Initially this seemed much tighter on the nose than the 10-year-old, it needed time to open and I added a couple of drops of water. The nose gave sherry of course, honey and orange zest were apparent. I noticed bourbon biscuits that distinctive baked dry cocoa powder note with hints of smoke. A mix of delicate spices included cinnamon nutmeg and ginger. There was one slightly elusive note I could not tie down until a fellow taster said ‘cucumber’. That is it faint but unmistakable.

Opens up nicely with water bringing out the sherry, a sour cherry note and smoke, chocolate fondant and nutmeg then leather and tobacco.

The palate was great delivering floral and fruity notes, (pear, apples, orange zest and plumbs) developing to classic chocolate, vanilla and spices.

The finish again was wisps of smoke, oak, leather and tobacco. This is a great example of how 5 more years of maturation of a great spirit base in good wood can deliver an elegant but sophisticated multi layered whisky.

image courtesy of Benromach distillery

20th Anniversary 56.2%

Finally the ‘star’ of the tasting. The 20th Anniversary release. A limited release of 3000 bottles at £300 each. If my maths is right this is a 19-year-old whisky.

The nose was immediate and huge. Treacle cake, cherries and danish pastry (pastry, apple, cinnamon and icing), citrus hints burnt demerara sugar and vanilla.

The palate was amazing. Unctuous is the word that springs to mind. There was so much pleasure and complexity, I held this on my palate for simply ages as the spirit coated my mouth and developed its huge breadth of flavour. Creamy toffee , apple, orange zest, cherries and for me almost sticky toffee pudding with its caramel sauce balanced by spicy pepper and ginger with cinnamon and nutmeg hints.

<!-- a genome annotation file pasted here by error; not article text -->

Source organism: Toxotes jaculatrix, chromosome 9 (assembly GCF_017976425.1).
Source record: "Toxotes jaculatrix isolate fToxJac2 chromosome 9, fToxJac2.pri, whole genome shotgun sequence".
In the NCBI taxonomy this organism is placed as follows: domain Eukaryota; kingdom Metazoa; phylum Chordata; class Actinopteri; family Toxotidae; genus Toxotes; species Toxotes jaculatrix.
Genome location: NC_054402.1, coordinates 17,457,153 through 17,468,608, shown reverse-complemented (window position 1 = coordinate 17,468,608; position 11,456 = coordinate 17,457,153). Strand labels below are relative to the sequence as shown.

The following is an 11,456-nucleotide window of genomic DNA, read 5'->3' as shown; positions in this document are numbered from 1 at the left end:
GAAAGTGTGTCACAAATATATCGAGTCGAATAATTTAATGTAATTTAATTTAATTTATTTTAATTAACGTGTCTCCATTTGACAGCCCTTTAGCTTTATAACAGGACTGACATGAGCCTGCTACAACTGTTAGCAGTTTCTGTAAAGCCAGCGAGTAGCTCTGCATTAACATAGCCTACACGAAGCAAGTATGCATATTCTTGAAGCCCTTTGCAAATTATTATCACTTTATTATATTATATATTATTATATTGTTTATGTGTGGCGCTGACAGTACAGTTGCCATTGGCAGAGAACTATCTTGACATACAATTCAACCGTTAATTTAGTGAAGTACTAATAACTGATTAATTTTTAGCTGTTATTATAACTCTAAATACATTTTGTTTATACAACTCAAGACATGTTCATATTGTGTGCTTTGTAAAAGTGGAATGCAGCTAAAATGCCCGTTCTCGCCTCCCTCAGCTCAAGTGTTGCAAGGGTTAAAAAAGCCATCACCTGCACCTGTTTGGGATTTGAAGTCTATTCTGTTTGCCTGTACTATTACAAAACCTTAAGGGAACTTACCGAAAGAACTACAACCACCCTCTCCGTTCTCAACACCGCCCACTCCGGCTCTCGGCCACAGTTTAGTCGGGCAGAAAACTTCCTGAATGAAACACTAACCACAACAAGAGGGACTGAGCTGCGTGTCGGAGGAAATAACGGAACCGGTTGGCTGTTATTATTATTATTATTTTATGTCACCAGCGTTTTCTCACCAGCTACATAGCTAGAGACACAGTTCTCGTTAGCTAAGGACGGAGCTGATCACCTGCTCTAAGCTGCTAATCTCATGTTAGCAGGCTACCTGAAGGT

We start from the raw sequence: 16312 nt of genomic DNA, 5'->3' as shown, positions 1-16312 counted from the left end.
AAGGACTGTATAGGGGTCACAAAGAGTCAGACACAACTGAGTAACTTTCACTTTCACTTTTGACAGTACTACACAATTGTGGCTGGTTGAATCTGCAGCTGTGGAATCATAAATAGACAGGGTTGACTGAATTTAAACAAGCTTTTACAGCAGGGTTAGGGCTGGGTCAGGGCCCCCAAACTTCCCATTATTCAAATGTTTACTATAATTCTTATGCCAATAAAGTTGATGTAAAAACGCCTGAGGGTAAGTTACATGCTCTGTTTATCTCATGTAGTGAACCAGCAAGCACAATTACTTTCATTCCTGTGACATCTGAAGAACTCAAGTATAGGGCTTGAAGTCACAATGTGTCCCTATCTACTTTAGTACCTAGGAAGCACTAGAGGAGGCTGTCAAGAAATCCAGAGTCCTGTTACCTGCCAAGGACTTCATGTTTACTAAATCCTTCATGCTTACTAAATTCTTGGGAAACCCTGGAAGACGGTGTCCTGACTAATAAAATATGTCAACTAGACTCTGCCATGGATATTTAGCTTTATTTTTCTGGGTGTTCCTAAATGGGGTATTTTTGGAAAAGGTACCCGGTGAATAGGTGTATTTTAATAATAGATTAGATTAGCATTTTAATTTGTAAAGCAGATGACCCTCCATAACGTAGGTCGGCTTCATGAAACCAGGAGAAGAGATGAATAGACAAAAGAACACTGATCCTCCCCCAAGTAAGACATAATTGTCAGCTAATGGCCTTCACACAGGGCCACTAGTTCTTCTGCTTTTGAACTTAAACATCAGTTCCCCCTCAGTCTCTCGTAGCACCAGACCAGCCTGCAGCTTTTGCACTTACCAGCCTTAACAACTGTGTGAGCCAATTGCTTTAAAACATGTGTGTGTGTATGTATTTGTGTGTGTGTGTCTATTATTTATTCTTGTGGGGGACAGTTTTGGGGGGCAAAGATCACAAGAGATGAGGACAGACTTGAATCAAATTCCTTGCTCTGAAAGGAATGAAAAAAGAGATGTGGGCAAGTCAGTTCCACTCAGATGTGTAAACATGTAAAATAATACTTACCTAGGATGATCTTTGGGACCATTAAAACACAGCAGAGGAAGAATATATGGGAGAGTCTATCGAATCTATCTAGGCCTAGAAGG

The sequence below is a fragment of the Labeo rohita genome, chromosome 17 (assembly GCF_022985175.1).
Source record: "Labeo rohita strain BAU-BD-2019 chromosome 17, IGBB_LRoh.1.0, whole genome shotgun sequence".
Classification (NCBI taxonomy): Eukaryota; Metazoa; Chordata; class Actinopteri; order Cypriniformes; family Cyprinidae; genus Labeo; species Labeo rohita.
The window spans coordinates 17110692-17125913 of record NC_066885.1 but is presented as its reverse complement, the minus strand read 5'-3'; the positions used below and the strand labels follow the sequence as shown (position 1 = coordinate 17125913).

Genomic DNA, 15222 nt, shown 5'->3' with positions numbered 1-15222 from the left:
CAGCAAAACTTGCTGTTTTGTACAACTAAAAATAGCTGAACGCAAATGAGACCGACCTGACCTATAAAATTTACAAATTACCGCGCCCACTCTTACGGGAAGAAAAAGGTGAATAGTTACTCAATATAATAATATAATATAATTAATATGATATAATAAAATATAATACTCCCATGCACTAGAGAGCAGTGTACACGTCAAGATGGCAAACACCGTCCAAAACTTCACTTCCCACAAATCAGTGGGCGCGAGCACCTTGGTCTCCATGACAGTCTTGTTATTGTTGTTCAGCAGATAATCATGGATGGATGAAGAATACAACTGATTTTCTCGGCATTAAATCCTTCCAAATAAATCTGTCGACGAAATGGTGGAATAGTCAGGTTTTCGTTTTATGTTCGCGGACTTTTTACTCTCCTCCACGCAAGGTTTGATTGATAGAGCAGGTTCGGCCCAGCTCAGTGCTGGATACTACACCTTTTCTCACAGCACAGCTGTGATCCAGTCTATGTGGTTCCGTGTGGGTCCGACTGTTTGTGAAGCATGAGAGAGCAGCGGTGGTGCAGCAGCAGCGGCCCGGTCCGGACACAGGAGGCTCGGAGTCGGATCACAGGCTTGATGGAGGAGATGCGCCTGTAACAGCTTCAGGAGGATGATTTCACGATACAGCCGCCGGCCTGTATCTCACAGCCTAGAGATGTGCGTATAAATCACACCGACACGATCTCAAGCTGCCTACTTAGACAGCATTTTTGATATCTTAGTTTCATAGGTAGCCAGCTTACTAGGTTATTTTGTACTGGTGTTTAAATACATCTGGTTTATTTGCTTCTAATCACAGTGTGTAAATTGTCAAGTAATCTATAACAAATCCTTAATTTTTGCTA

There finish was tobacco, leather and smoke and revelling in the remnants of its lovely waxy mouth feel.

Each sip took ages to finish which makes this whisky great value for the money. Such depth and complexity so luscious I feel privileged to have had the opportunity to sample a whisky which will probably rank in my top 10 whiskies of the year. This dram really benefits from its high ABV.

It is fair to say I love every one of these whisky each being classics in their own right. These are whiskies I recommend without hesitation that you try. To get the 20th Anniversary Edition you had better move fast as some outlets are already sold out. Going to the distillery is probably your best chance.

Benromach delivers flavour through their great mastery of every stage of the process:

The long slow fermentation of quality barley and the water. Their skilful use of both distillers and brewers yeast. The fine tuning of the peat and smoke delivery.

The care and skill put into creating the base spirit which provides the excellence of the 10 year old as a foundation for their longer matured expressions.

The use of high quality first fill barrels which makes most use of the base spirit and compliments it to deliver the complexity of flavour.

Finally the use of the dunnage warehouses in tandem with the Speyside climate to mature their whisky to perfection.

Finally, the appropriate choice of ABV at bottling.

I love everything about Benromach. It is the authentic traditional whisky distilled by real individuals whose pride in their art is readily displayed in every sip of their product.

I recommend these whiskies without hesitation and you will always see one of these on my shelf at home.